New camera trap gets a leopard and tiger first time out
Sony W55 in Otter 2000 case with a Snapshotsniper SSII board and 3 AA externals
The feeling of accomplishment is the best part of building a ‘homebrew’ trail camera and then sharing the photos with others. I am extremely lucky to be working in a place that is one of the top tiger reserves in the world, and is extremely productive for camera trapping. It is not only the tigers, but also other predators like leopard, wild dog and jackal, and their prey species such as deer, pig and wild cattle that makes Huai Kha Khaeng Wildlife Sanctuary truly special.
A leopard caught by the Sony W55 camera trap
When I first built this unit, I had one fallen tree across a trail in mind and it proved to be the right choice. I designed the cam to slip the 10mm ‘Python’ locking cable around the horizontal log. One of the first animals to jump over was a mature male leopard several nights after the setup. This frame filling shot is what I was hoping for.
Leopard caught again as it went down the trail
Several nights later, a tiger went over and the W55 caught its rear end as it disappeared down the trail. A female muntjac (barking deer) was also caught. This was after only a 15-day soak and shows the tremendous biodiversity of this amazing place. This unit definitely worked as designed: to scout a game trail with a low-down set-up.
Tiger caught going down game trail several nights later
The next order of business now is to build a Nikon ML-3 ‘active-infrared’ controlled SLR Nikon F5 film camera using Fuji Provia 400 ISO slide film, and a Nikon D2x DSLR and both can fire five shots a second in ‘continuous mode’ with several wireless SB600s or SB28s. These two cameras are my old prime camera bodies that I have kept over the years (they were really expensive), and I have resurrected them for this project. The Nikon D2x is now in the Nikon shop for an overhaul but will be finished real soon.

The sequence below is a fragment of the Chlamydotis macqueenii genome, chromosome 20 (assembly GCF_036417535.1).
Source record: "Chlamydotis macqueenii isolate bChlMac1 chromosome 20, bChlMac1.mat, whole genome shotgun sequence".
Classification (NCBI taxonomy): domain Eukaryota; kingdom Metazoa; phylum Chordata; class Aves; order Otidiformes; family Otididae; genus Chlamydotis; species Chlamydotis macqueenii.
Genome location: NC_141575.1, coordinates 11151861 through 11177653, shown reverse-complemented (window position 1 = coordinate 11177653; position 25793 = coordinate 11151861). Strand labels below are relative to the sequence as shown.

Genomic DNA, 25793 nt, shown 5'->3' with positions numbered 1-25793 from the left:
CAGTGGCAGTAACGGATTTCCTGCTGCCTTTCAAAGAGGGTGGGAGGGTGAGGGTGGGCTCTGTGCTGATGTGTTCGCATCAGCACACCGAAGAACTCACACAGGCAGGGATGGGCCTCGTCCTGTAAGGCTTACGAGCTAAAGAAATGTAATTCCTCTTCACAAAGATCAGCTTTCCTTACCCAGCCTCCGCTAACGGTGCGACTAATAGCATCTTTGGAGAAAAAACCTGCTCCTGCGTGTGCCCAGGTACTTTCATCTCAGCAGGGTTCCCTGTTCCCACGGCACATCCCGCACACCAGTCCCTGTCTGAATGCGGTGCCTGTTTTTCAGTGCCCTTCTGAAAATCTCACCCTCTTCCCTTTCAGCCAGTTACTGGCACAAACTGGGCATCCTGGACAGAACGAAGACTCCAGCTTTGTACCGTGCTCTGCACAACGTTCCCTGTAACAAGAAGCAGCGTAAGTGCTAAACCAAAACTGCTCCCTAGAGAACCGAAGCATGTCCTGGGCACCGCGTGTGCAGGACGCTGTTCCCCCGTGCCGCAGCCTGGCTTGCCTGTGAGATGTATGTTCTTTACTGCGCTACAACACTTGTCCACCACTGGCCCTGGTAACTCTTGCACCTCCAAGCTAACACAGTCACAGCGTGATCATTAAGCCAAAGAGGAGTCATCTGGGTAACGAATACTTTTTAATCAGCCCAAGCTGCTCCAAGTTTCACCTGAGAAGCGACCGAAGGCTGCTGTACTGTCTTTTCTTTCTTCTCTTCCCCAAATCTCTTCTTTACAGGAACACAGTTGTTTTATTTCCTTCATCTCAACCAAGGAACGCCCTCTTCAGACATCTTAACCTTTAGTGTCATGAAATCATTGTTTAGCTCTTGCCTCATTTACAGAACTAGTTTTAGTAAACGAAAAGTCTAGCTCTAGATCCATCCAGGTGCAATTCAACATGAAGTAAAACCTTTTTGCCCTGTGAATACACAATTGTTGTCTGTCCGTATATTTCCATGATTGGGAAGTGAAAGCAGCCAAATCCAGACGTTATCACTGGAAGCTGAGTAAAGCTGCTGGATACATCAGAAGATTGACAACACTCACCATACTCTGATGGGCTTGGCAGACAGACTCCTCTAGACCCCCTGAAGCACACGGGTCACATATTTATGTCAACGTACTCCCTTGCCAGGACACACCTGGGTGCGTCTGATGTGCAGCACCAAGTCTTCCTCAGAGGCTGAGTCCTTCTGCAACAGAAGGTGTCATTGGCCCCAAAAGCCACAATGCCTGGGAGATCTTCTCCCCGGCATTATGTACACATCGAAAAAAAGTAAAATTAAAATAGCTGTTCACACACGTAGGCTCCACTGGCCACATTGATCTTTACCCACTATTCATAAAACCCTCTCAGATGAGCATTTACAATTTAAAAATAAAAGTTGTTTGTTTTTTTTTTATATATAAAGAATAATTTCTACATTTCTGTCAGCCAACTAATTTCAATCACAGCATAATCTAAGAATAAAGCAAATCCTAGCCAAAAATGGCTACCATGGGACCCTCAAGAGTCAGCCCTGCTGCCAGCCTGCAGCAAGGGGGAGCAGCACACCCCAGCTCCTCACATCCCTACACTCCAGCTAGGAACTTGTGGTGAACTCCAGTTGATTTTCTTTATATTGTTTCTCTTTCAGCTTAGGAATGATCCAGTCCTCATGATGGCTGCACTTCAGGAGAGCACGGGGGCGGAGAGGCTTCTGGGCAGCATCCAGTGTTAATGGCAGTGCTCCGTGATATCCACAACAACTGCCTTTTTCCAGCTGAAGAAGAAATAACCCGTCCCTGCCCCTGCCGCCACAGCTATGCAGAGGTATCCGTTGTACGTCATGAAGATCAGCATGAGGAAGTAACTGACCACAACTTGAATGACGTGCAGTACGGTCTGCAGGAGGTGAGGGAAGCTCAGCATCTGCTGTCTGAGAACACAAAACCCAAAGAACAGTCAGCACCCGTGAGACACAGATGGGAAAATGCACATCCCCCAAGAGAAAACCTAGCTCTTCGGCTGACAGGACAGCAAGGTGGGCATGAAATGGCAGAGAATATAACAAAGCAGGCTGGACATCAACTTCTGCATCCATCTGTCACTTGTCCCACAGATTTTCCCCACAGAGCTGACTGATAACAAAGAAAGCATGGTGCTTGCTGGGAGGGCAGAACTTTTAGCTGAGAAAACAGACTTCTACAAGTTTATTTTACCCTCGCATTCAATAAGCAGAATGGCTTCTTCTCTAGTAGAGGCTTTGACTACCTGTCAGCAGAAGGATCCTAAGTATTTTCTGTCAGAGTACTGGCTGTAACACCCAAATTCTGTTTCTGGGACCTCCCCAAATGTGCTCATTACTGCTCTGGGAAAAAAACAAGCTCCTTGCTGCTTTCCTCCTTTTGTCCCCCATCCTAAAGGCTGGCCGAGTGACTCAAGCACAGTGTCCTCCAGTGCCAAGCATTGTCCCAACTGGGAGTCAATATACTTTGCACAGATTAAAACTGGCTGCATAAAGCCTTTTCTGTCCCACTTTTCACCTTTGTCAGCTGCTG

Female muntjac (barking deer) caught by the camera trap
My main objective is to catch the cats making the jump. I will eventually be installing both units close together on either side of this log about a meter or so away from the trail. The sensors need to be slightly angled away so as to activate them a bit early. Both cameras will be using an 18-35mm wide-angle lens (the zoom setting of the lens will be adjusted when installed) and that should help to catch these quick-acting animals. The units have to be precise and fast, and fire off a good string of shots with several flashes.
Muntjac spooked by the camera’s flash
The only negative aspect with active infrared at night; the first shot will not trip the flash but follow up shots will be OK. But I can also hard wire a flash for each cam with a sync-cable in conjunction with the wireless flashes and that should be enough. I will also experiment with a ‘passive infrared’ system that can wake-up the flashes in time for the shot. However, this is a hit and miss situation whereas active infrared is usually spot on and will trip immediately after the beam is broken.
The system will be modular so sensors and camera are separate, and they will be ‘plug and play’ units. That’s the plan anyway for this absolutely amazing wildlife game trail. I have all the parts ready; just finding time to put it all together is the next trick.
Got a very busy schedule with a trip to Africa and the States for the next couple of months. But I will be getting the SLR and DSLR camera traps up and running shortly after getting back to Thailand, and of course will post the builds. Most important: they have to be ‘elephant proof’ but I have that covered as usual.
Posted from Tsavo National Park, southern Kenya, Africa